Thursday, March 13, 2014

Living in the Present


Lately, it's the word that often enters my mind when making decisions that seem to have no concrete right or wrong answer. I've entered a phase of my life, the sixth decade, where it has become apparent that I simplify my routine, minimize my belongings, stop sweating the small stuff, and absorb as much of the beauty of life as I can.

No, I'm not ready for the retirement condo home.

Yes, I have three kids at home.

In other words, I'm still very much in the mix of a busy, obligation filled life; however, the gradual change has begun. It is my way of incorporating the balance.


"What?" You may ask.

A Quick Story.

I had a journal as a teenager; just for a year. And like many who write, I also had a camera (110 film); freezing the times of my life in words and in pictures. Moments, thoughts, faces, events - I treasured it all. When I wanted to retrieve it to reminiscence or to supply my kids pictures for their Student of the Week posters, I could.

As the number of years increased, so did the number of journals. (I have a teen journal, adult journals, journals for my children, faith journals, a gratitude journal and letters.) And so did the number of photo albums - so, so many.

A large portion of those albums contain pictures of my children from film, as I did not jump on the digital bandwagon until 2007. For three kids, I've captured every birthday, every first day of school, every dance recital, every piano recital, several dips in the pool and the ocean, the first bike rides, award ceremonies, field days, every holiday, etc. And like most of the other parents, I've also squeezed my camera view between the heads of people sitting in front of me to get a shot of my kid performing on stage.

A few months ago, my daughter, Girl #3, said to me, "Mrs. R gets frustrated when the parents are snapping away or videoing instead of watching and enjoying the production." (Mrs. R used to be her theater teacher.)

"She should be," I responded. "She's very passionate and puts together a good show for us. And yes, sometimes I'm getting the shot instead of getting the show."

The Gradual, Energy-Saving Light-bulb comes on.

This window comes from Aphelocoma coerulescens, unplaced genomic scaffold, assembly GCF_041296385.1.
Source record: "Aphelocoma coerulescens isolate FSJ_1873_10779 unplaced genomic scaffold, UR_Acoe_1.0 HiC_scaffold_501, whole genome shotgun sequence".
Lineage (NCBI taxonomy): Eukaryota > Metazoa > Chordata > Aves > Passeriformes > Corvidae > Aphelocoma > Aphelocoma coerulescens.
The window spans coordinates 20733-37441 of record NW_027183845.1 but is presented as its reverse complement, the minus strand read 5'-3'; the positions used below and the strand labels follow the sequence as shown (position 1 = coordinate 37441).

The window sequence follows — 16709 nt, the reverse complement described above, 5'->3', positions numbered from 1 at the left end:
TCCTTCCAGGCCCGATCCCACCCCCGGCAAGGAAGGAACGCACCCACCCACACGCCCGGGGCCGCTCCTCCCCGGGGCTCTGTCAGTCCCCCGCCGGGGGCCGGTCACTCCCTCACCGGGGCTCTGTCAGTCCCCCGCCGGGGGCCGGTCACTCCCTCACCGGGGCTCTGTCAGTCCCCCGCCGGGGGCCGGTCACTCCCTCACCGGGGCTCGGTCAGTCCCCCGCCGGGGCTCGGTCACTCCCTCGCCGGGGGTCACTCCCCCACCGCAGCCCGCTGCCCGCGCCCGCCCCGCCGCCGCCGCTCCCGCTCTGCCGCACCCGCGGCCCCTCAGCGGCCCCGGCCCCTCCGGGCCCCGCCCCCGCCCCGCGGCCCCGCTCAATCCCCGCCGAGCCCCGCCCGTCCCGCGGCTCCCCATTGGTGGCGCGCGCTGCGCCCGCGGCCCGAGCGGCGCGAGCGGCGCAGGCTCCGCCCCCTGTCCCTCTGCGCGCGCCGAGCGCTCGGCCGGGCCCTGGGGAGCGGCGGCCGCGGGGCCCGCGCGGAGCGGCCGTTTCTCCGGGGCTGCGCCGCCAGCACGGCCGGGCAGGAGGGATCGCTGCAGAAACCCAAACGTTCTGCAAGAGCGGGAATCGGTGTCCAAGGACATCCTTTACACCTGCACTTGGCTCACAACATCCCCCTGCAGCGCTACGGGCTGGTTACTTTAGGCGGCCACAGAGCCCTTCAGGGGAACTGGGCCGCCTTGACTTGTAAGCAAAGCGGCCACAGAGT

I'd already begun toning down my photography even before hearing about Mrs. R's frustrations, though she is a catalyst. Three reasons:
  • On vacation, I'm the only one lugging the camera and video recorder around to get pictures for the family history.
  • At extended family dinners - again - I'm taking pictures, feeling like the hired photographer, and having to ask one of my kids to get me into a shot or two.
  • Clutter. After joining my life with my husband's, our photo and photo album stock became massive. We also inherited albums from a deceased parent. Oh, and let's not forget the envelopes galore of pictures that were never put into albums. Remember the "duplicate" craze phase?

I ask myself if I really need to take my camera with me and if I so, do I really need to take pictures beyond the two or three that gives me a memory. After all - how often do I spend time looking through albums or picture files on my computer?

To convince myself, I think of Mrs. R. I also think about a "Quality" training session at a company that I worked for in the 1980s. It was there that I learned the concept, "Be Here Now," to focus on the task or pleasure at hand. Managing that concept means I'm not constantly living in the past. I'm also learning to see the whole of things; to peruse instead of skim; to slow down and absorb. It's a good thing.


When photography "is" the activity. One of many subjects being nature.

Do you ever miss part of the sports game, play, etc. because you're getting the shot or video? or miss the total enjoyment of an event?

Any general thoughts about "living in the present?"